The space race was a competition between the United States and the Soviet Union for domination in spaceflight. Although the space race pioneered some outstanding space exploration moments, it was primarily motivated by the political climate of the cold war. In the beginning the Soviet Union dominated the United States in the space race. Later the USA gained lost ground and eventually surpassed the Soviets with the Apollo program, the American moon landings.
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Following the end of World War II, two nations rivaled each other for global dominance: the Soviet Union and the United States. One of the major areas in which the two countries sought to outdo each other was in the area of space exploration.
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The Space Age truly began when the Soviet Union launched a satellite into orbit in 1957. This event amazed the world but also sent shock waves throughout the United States. If it was possible to send a satellite into orbit, how long before a warhead? Further successes by the Russians, and some failed rocket launches by the Americans, only increased these concerns.
The Soviet space program, especially during its heyday in the late 1950s and 1960s, has presented problems to specialists who have tried to write its history. Work was carried out under conditions of extraordinary security within secret programs in hidden facilities and closed towns. The flow of information was, at best, strictly on a need-to-know basis. People involved at the highest levels often had little knowledge of what was going on beyond their own immediate domains, or even within them. In recent times, taking advantage of relatively improved access to Soviet archives, several important new studies have been undertaken, especially by Russians.
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Would-be cosmonauts trained rigorously for missions the nature of which they could only guess at. Yuri Gagarin, the famous first person in space, learned only days beforehand of the flight he was to make. His wife learned at the same time as the rest of the Soviet public—when Gagarin was already in orbit!
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Even when crowing loudly about their greatest achievements, the Soviet authorities remained vague and evasive, fudging on questions such as how or where its cosmonauts had landed, the nature of the technology involved, and so on. The identities of key space personnel were closely guarded secrets—ostensibly to prevent “enemy agents” from getting to them. Not surprisingly, in the West and in Russia, conspiracy theories still plague aspects of the program.
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More recent studies have filled in many blanks and corrected earlier errors. They stand in stark contrast to some of the Soviet era hagiographies written about the program—and particularly about its chief architect, Sergei Pavlovich Korolev.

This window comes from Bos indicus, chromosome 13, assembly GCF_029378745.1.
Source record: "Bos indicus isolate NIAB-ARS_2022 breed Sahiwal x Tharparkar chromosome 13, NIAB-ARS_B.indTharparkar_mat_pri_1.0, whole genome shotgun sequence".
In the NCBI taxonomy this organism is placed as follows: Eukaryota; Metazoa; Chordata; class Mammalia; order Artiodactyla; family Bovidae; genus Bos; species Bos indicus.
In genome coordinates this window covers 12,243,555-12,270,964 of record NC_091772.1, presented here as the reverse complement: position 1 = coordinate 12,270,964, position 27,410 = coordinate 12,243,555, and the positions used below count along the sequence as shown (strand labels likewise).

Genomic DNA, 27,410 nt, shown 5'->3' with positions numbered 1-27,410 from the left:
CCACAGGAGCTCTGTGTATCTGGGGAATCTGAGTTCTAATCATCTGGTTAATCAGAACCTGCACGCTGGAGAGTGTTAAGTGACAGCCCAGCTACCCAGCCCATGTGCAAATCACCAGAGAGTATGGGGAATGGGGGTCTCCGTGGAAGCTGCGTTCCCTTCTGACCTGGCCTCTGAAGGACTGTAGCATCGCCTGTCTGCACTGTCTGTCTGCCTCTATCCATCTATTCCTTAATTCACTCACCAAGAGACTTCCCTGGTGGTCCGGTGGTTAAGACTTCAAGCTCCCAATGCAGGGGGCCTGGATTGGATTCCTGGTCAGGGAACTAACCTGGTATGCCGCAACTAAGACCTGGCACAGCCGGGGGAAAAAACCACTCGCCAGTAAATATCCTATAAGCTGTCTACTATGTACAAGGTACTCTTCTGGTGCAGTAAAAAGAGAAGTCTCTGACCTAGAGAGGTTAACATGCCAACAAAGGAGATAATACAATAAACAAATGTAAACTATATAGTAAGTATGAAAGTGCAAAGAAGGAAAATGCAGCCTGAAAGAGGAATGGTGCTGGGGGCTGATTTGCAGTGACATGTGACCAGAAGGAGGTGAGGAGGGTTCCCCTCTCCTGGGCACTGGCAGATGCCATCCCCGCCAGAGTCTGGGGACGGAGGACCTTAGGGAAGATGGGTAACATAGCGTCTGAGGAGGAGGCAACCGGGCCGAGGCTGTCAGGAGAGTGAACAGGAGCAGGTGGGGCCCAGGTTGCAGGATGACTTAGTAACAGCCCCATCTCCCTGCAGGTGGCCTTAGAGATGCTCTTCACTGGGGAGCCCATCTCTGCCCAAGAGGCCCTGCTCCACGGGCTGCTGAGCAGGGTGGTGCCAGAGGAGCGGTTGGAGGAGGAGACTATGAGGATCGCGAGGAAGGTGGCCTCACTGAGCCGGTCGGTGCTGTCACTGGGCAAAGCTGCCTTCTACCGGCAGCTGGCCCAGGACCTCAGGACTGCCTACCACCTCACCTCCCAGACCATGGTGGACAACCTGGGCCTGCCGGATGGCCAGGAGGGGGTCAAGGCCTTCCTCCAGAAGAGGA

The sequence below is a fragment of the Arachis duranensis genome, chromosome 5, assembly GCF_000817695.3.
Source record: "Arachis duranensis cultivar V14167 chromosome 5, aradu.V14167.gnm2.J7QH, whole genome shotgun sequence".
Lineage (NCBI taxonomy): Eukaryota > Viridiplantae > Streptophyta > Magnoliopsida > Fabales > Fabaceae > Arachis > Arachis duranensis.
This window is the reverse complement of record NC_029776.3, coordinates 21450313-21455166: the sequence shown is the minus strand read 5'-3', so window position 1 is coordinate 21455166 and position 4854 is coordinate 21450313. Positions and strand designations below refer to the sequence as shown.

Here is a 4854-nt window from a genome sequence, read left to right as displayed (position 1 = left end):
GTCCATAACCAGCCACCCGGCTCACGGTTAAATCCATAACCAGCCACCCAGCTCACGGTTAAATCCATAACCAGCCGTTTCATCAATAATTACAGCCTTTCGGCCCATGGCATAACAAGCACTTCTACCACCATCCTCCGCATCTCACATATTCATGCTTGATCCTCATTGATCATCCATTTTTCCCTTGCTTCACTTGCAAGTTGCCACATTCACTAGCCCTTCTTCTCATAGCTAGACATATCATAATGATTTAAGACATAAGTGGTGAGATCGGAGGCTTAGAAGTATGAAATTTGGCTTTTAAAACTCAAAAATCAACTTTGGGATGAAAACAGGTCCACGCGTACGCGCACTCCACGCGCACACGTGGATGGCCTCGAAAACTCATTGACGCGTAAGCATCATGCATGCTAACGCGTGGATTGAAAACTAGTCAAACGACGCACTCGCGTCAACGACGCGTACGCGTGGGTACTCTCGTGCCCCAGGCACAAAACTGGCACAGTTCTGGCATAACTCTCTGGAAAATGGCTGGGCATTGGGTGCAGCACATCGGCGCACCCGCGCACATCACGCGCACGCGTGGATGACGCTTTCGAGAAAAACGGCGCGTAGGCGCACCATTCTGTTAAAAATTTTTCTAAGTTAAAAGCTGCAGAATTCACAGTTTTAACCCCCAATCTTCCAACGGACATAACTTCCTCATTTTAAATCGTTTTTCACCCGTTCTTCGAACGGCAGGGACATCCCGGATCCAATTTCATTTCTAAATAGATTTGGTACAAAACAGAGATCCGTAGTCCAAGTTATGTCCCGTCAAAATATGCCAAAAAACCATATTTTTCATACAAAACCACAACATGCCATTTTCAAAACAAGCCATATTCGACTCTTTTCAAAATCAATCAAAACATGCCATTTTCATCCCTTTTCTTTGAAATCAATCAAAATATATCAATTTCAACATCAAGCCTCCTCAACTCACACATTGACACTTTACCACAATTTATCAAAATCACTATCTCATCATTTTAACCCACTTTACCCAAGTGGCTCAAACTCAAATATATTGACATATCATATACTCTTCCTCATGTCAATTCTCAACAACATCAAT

Astronomy in the Ancient Times
Astronomy is a science that studies celestial objects and phenomena. Humanity has studied astronomy since ancient times. Astronomy, as an orderly pursuit of knowledge about the heavenly bodies and the universe, did not begin in one moment at some particular epoch in a single society. Every ancient society had its own concept of the universe (cosmology) and of humanity's relationship to the universe. In most cases, these concepts were...
Astronomy in the Modern Times
History of Rockets
Space exploration and the Cold War
Science fiction and space exploration
Exploration of Mars
Exploration of the inner solar system
Exploration of the outer solar system
Modern orbital space exploration
History of Satellites
One of the most dramatic moments of the twentieth century occurred on October 4, 1957. The Soviet Union sent a small shiny sphere with four long antennas into space. They called it Sputnik I. Sputnik is a Russian word that means “traveling companion.” The satellite traveled so fast that its ballistic flight continued all the way around Earth.
The Future of Space Exploration
While the current lunar exploration initiative has been justified as a “stepping stone” toward Mars, human missions to Mars represent a major step up in complexity, scale, and rigour compared to lunar missions.
- Brian Bonhomme, Russian exploration, from Siberia to space: A history, McFarland & Company, Inc., Publisher, Jefferson, North Carolina, 2012
- Cynthia Phillips, Shana Priwer, Space exploration for dummies, Wiley Publishing, Inc., Indianapolis, Indiana, 2009
- Peter Jedicke, Great moments in space exploration, Infobase Publishing, New York, 2007
- Ron Miller, Space exploration, Space innovations, Twenty-First Century Books, Minneapolis, Minnesota, 2008
- David Whitehouse, One small step: The inside story of space exploration, Random House Publisher Services, New York, 2009